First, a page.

And I think in this debate lies the weakness that is the law’s undoing. The Department of Water and Environmental Affairs has very obviously failed to strike the balance between environmental needs and the obligation under the NEMA to place people and their needs at the forefront of its concern, and serve their physical, psychological, developmental, cultural and social interests equitably.
This has patently not been done. There is nothing reasonable in a law that overnight criminalises previously legitimate activity of the magnitude that is the fresh water fishing industry that is sustained by trout, bass and carp fishing. It is excessive especially since the mechanisms for a much more balanced and reasonable approach were on the law books a week after the lists were proclaimed.
The fact that these lists were published before the Act was amended to allow a more reasonable approach begs the question why? Why did the Department of Water and Environmental Affairs not wait and deal with trout, bass and carp on a case by case basis and in a way that ameliorates the adverse economic and social impacts that must flow from this decision? Thus far it has not been able to proffer any cogent answer to this question.
There is another problem that the Department of Water and Environmental Affairs cannot overcome. You see the NEM:BA requires the Minister notify the public of these lists giving them a period of time within which to object. This she did not do. On the contrary there was no consultation. The lists and regulations were kept confidential until the last moment. The result is that very few people have any idea at all what has happened.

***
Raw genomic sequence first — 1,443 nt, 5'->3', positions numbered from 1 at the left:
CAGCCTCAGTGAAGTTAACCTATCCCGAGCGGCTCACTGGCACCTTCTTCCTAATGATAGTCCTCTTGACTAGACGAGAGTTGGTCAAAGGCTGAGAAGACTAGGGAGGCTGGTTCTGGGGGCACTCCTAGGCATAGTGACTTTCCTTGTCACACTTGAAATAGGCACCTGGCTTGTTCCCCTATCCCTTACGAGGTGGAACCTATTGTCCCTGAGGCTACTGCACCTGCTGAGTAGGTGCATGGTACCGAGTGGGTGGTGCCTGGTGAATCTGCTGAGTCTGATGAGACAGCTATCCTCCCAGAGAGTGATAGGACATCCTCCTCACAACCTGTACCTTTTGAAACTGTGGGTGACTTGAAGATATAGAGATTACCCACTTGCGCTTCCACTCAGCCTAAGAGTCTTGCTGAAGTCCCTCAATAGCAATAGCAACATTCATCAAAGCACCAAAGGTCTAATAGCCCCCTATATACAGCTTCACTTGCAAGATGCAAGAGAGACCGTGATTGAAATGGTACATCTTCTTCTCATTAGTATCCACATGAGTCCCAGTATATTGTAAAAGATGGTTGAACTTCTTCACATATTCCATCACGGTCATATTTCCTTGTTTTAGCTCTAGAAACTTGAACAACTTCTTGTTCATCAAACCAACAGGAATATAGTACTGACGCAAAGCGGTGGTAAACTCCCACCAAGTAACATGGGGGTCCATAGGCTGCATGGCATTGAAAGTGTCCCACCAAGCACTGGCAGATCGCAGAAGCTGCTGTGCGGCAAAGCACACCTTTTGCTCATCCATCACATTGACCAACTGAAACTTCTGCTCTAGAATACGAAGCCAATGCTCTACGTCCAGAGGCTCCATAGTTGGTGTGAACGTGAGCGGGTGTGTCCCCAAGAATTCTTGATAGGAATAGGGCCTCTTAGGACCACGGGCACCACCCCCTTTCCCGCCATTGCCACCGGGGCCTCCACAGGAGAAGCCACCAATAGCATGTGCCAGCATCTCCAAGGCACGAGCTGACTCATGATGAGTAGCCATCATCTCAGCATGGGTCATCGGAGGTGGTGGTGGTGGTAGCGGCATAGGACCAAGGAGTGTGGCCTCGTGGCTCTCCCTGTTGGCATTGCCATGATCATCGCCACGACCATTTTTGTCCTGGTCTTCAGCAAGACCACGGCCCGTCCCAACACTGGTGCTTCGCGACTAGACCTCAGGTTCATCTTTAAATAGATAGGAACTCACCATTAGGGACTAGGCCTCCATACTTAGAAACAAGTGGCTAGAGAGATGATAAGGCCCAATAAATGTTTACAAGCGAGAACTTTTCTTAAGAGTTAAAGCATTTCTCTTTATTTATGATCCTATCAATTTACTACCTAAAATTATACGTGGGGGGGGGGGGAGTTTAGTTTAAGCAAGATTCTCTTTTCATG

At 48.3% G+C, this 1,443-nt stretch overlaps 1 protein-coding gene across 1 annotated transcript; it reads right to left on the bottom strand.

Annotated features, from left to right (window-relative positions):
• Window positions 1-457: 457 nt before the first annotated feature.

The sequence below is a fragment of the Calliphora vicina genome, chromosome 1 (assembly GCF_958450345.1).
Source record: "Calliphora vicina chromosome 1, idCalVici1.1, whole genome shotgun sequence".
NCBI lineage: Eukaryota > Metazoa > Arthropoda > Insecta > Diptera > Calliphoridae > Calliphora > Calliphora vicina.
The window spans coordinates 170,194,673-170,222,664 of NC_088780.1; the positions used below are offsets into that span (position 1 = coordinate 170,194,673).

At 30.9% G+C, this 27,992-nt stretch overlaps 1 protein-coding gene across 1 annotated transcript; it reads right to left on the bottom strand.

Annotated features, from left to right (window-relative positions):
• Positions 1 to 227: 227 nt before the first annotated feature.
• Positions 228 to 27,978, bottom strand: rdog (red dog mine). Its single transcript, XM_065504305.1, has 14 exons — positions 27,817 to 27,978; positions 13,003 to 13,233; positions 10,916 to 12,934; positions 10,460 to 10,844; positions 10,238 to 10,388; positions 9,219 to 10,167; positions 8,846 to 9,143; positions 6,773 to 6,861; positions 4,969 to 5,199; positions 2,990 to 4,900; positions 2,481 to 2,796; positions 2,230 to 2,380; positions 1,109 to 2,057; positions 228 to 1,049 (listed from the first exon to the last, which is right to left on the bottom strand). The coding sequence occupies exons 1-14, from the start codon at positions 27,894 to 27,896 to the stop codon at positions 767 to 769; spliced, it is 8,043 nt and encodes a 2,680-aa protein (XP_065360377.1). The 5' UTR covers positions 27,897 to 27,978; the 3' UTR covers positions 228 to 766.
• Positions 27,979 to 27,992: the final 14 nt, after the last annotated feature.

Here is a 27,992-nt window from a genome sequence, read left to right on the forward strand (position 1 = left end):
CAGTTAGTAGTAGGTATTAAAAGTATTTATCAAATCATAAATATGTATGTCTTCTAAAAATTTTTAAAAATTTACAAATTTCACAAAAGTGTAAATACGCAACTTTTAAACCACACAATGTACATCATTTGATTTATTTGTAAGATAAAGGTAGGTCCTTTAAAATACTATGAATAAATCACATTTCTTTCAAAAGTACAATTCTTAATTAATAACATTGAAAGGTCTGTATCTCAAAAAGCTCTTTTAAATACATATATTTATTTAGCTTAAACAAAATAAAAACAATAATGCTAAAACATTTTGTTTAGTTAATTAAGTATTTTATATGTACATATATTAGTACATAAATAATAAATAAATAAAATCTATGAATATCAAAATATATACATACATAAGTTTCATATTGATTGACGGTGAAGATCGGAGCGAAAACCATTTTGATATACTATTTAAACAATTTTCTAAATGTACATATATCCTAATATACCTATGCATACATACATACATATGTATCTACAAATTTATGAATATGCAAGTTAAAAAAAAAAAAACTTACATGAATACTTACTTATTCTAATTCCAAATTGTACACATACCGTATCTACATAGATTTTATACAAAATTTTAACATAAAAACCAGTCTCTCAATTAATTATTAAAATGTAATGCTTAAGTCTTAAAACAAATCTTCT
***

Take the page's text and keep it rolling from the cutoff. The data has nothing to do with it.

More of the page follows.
Regrettably none of this alters the situation that pertains at present. Trout, bass and carp fishing have been criminalised with immediate effect. If this is not opposed the right of every human being under the Constitution and NEMA that environmental laws should place place people and their needs at the forefront of its concern will be lost.
So what can we do about it? I have already said the solution lies in adopting the balanced approach required by the NEMA. This would require trout, bass and carp to be immediately delisted, to be reconsidered at a later date on a localised basis and once the economic impacts of a listing have been determined. Alternatively trout, bass and carp could be placed under the Department of Agriculture and CARA.
The Federation of South African Flyfishers has been suggesting both alternatives for years but has been ignored. It is thus very unlikely that the Minister is going to change her mind now. This means that we are going to have to oppose this law. We need to do so in the courts and in public. We must accept that no one will look after our interests but ourselves. In order to achieve this, trout, bass and carp fisherman and businesses and other stakeholders whose livelihoods depend on fishing for trout, bass and carp will need to work together.
I think this can and must be done.